• If you are going to use a "big M" formulation, look for the smallest values of $M$ that work in the context of the model. (I once wrote a paper in which I analytically derived a sufficiently large but not horribly inflated value for $M$. There are tricks for doing so.)
    • $M$ does not need to be one size fits all.
    • Particularly if $M$ will show up as the coefficient of a variable in a constraint, be prepared for numerical instability. Learn how to detect numerical problems and what levers your solver has for coping with instability.
    • Consider alternatives to a "big M" approach (two phase simplex, Benders decomposition, ...) if you have stability or accuracy problems you cannot resolve.


    1. Another idea is to invent a class which has two components: M's component and the common number component. Moreover, the mathematical operators concerning this new class need to be implemented. I guess this will have more work to do.

    2. So worth reading. Every single line of it.

    3. Excellent!

      I will add in some situation the big M formulation is a question of "laziness" i.e the model should be treated in a two stage approach, one handling feasibility issue and the other optimality.

    4. @fbahr, @Bo: Thanks for the kind words. :-)

      @Bo: Good point about the two stage approach. My models are always feasible (something about the nature of the problems I work on, I guess), so I lose track of this.

      @komar: I had a similar thought years ago -- either treat it similar to complex numbers (i -> M), but with different arithmetic rules, or if necessary replace scalars with polynomials in M (and 1/M). I'm not sure if defining an algebra where M is an idempotent (M^2 = M) and 1/M is treated as zero would retain sufficient precision. Pivoting would be more work, and storage would increase. Ultimately, I decided that it wasn't worth pursuing; the time might be better invested in finding ways to choose reasonable values for M (or looking for alternatives to using M). I might have been short-sighted, though. Maybe this will be someone's dissertation someday.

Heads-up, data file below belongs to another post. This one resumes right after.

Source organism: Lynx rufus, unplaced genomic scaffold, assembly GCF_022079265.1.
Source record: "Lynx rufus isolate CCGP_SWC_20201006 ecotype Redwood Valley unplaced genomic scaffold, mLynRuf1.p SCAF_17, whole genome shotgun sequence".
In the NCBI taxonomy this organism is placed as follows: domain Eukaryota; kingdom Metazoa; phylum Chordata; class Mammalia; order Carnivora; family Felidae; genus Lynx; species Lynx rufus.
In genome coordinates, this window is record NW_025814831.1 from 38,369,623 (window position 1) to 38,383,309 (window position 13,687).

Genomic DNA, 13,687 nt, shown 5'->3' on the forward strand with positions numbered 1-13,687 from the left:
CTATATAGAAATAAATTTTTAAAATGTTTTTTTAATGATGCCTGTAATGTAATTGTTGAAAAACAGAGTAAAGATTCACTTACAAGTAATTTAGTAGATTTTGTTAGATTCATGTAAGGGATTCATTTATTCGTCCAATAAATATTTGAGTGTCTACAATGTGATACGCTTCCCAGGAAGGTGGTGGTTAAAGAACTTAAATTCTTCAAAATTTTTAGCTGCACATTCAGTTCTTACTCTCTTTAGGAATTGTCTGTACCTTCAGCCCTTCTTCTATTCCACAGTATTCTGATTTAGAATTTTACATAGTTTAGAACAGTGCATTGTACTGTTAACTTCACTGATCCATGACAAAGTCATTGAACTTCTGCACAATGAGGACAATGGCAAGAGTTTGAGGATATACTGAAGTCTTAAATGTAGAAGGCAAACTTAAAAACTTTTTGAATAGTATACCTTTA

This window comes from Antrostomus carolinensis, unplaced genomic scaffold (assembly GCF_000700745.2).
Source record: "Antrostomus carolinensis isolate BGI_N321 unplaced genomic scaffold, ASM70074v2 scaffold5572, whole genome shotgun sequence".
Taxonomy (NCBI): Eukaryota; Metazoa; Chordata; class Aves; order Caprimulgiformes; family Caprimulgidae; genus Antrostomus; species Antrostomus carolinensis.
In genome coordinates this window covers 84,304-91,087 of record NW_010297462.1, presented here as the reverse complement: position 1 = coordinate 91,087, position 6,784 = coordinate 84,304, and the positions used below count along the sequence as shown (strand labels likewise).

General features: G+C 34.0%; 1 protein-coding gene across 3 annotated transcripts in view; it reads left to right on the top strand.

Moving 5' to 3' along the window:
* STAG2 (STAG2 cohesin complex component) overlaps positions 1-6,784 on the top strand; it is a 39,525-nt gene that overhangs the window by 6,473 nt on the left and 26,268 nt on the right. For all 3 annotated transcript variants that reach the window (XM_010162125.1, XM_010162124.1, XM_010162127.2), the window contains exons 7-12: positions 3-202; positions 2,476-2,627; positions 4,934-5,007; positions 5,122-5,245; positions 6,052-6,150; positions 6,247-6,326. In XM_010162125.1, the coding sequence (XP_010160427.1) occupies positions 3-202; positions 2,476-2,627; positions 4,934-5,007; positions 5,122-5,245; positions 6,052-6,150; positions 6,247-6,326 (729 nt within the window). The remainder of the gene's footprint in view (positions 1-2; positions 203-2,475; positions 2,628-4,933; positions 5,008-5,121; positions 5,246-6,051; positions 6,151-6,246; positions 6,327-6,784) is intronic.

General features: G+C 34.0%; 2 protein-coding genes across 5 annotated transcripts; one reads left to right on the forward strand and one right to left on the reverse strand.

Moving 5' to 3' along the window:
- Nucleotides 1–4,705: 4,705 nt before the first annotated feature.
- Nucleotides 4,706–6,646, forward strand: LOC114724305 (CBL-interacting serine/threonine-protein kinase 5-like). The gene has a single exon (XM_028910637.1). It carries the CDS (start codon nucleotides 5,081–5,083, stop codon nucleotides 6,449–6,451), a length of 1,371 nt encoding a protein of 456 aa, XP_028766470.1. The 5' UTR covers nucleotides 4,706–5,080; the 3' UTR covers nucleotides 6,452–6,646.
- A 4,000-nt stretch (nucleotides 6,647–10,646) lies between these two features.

5. Very nice discussion, Paul.

      A couple of points on big M in the simplex method:

      - One reason you don't hear complaints is that almost nobody actually implements big M. Most simplex codes use some variant of the two-phase method.

      - One can always reoptimize the big-M solution using the original objective. If M is well chosen, the big-M solution is feasible, so it can be used as a starting solution. And (with some luck) it should be at least close to optimal for the original objective. Now you essentially have a two-phase method that takes account of the original objective in phase I.

      I have sometimes wondered if big M could be implemented correctly with IEEE Infinity, which IIRC satisfies your hypothetical algebra rules.

    6. @Matt: Thanks. You're right that simplex codes don't use the penalty "big M" method, but (per Bo's comment) I think sometimes users do it in a (misguided?) attempt to establish feasibility (or reason for infeasibility) and optimality in one swell foop, rather than either solve a feasibility problem first or rely on an IIS finder in the solver.